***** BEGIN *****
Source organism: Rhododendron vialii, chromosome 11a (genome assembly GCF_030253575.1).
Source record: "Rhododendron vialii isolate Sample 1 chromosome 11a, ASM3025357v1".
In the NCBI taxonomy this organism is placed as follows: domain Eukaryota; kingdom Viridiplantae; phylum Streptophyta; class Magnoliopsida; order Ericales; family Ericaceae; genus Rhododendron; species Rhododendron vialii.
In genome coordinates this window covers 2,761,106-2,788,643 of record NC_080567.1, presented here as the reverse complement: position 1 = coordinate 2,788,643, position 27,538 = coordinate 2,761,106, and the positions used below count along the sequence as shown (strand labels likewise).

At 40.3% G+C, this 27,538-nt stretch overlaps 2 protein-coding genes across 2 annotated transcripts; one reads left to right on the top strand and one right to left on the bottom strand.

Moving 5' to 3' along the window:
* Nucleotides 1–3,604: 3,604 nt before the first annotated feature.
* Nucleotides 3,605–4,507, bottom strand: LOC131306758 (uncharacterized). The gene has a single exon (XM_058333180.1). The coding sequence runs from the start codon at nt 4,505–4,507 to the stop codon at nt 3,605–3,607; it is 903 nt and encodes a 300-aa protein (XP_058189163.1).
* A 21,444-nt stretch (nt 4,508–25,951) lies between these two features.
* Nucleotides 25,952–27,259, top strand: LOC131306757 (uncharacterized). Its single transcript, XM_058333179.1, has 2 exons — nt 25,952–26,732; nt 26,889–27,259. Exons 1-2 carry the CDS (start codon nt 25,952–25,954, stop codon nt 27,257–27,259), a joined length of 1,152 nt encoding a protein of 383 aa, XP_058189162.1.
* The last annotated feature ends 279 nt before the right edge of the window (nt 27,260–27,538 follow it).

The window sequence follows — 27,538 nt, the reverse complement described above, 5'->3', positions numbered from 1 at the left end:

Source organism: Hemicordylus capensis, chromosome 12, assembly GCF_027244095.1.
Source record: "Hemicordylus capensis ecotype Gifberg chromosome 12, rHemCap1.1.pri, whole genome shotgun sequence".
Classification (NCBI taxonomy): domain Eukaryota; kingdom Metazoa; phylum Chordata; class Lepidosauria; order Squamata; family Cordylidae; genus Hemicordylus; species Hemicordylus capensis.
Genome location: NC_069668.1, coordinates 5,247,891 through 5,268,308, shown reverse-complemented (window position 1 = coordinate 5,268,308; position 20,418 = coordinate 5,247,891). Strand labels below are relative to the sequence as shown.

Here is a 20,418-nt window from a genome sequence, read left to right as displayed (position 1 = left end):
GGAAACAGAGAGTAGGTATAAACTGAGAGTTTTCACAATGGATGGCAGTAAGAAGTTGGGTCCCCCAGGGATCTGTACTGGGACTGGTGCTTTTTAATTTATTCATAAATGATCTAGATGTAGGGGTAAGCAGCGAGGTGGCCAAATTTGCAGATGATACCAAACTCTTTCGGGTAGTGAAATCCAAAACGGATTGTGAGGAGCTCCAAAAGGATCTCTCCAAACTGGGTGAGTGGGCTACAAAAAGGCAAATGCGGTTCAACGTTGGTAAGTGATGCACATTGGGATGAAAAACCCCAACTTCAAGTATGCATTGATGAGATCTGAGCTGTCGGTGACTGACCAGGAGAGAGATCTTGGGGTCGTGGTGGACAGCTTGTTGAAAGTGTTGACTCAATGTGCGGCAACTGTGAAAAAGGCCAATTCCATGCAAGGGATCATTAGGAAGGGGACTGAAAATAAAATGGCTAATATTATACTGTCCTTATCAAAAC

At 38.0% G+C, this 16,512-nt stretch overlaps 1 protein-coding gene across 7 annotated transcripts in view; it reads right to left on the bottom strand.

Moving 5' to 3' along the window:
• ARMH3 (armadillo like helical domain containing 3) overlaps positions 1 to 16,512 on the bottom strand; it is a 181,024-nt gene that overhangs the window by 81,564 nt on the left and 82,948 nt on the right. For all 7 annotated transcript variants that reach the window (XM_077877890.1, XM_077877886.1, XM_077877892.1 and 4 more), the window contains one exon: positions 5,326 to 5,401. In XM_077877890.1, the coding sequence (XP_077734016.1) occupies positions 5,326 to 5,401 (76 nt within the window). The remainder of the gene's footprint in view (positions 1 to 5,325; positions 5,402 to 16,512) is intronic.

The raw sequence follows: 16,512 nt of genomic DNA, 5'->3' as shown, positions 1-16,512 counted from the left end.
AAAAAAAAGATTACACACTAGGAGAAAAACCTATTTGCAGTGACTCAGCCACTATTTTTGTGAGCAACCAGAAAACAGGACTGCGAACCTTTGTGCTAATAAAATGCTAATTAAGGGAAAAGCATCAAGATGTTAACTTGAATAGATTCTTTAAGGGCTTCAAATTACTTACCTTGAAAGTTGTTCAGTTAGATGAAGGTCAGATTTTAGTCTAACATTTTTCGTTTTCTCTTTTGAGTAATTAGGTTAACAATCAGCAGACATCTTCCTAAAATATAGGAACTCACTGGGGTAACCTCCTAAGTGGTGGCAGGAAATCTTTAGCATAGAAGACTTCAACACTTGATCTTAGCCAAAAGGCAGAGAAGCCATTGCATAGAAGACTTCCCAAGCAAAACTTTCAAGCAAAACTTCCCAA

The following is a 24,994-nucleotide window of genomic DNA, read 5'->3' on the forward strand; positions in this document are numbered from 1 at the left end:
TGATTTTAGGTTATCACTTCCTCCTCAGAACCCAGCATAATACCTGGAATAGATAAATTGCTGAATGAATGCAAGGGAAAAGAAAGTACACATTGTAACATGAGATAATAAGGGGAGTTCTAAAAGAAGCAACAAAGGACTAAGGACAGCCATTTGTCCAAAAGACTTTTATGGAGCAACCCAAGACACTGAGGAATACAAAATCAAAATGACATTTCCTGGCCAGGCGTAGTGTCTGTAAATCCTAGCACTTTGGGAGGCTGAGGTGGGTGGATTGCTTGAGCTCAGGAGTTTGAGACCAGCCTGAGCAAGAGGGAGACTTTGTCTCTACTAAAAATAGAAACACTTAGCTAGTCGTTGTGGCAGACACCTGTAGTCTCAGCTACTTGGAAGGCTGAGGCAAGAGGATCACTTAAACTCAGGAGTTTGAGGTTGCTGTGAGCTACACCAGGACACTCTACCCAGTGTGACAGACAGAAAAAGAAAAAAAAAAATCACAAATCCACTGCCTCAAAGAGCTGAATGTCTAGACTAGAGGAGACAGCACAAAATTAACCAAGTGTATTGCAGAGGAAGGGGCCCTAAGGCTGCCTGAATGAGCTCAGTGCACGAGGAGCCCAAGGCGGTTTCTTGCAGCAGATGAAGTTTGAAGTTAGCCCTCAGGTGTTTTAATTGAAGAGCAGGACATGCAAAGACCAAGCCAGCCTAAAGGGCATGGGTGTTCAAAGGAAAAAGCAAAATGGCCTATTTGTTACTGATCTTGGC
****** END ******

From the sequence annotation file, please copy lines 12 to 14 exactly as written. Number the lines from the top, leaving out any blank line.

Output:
The window sequence follows — 27,538 nt, the reverse complement described above, 5'->3', positions numbered from 1 at the left end:

Source organism: Hemicordylus capensis, chromosome 12, assembly GCF_027244095.1.
Source record: "Hemicordylus capensis ecotype Gifberg chromosome 12, rHemCap1.1.pri, whole genome shotgun sequence".